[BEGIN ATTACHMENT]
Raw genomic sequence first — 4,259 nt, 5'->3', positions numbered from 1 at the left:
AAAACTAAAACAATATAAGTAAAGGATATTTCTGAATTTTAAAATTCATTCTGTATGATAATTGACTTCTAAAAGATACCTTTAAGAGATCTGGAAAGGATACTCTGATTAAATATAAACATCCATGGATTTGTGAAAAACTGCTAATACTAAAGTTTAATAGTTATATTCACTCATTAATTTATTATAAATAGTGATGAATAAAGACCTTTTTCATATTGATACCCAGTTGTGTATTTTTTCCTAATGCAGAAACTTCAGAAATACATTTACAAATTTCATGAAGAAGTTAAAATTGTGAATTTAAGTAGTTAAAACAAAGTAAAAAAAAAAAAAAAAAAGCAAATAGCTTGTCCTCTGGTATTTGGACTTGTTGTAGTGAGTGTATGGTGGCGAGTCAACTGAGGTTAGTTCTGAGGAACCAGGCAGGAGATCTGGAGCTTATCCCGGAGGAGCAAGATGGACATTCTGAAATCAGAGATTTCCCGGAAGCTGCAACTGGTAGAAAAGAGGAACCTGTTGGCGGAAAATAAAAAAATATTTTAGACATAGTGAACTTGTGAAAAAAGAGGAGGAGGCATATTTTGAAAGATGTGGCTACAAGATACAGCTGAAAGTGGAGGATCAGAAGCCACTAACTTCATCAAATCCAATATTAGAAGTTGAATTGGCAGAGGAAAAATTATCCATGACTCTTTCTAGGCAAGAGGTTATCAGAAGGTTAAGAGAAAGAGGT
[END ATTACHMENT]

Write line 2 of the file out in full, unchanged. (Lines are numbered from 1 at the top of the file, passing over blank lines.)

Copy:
AAAACTAAAACAATATAAGTAAAGGATATTTCTGAATTTTAAAATTCATTCTGTATGATAATTGACTTCTAAAAGATACCTTTAAGAGATCTGGAAAGGATACTCTGATTAAATATAAACATCCATGGATTTGTGAAAAACTGCTAATACTAAAGTTTAATAGTTATATTCACTCATTAATTTATTATAAATAGTGATGAATAAAGACCTTTTTCATATTGATACCCAGTTGTGTATTTTTTCCTAATGCAGAAACTTCAGAAATACATTTACAAATTTCATGAAGAAGTTAAAATTGTGAATTTAAGTAGTTAAAACAAAGTAAAAAAAAAAAAAAAAAAGCAAATAGCTTGTCCTCTGGTATTTGGACTTGTTGTAGTGAGTGTATGGTGGCGAGTCAACTGAGGTTAGTTCTGAGGAACCAGGCAGGAGATCTGGAGCTTATCCCGGAGGAGCAAGATGGACATTCTGAAATCAGAGATTTCCCGGAAGCTGCAACTGGTAGAAAAGAGGAACCTGTTGGCGGAAAATAAAAAAATATTTTAGACATAGTGAACTTGTGAAAAAAGAGGAGGAGGCATATTTTGAAAGATGTGGCTACAAGATACAGCTGAAAGTGGAGGATCAGAAGCCACTAACTTCATCAAATCCAATATTAGAAGTTGAATTGGCAGAGGAAAAATTATCCATGACTCTTTCTAGGCAAGAGGTTATCAGAAGGTTAAGAGAAAGAGGT